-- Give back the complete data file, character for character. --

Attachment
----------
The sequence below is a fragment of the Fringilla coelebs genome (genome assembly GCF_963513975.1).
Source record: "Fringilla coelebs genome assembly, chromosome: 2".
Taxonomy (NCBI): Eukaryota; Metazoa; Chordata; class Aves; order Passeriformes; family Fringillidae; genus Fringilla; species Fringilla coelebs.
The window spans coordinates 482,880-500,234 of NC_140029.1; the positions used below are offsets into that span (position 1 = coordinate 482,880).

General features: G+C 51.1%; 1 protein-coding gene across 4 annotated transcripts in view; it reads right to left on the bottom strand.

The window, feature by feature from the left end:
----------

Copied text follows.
The sequence below is a fragment of the Fringilla coelebs genome (genome assembly GCF_963513975.1).
Source record: "Fringilla coelebs genome assembly, chromosome: 2".
Taxonomy (NCBI): Eukaryota; Metazoa; Chordata; class Aves; order Passeriformes; family Fringillidae; genus Fringilla; species Fringilla coelebs.
The window spans coordinates 482,880-500,234 of NC_140029.1; the positions used below are offsets into that span (position 1 = coordinate 482,880).

General features: G+C 51.1%; 1 protein-coding gene across 4 annotated transcripts in view; it reads right to left on the bottom strand.

The window, feature by feature from the left end: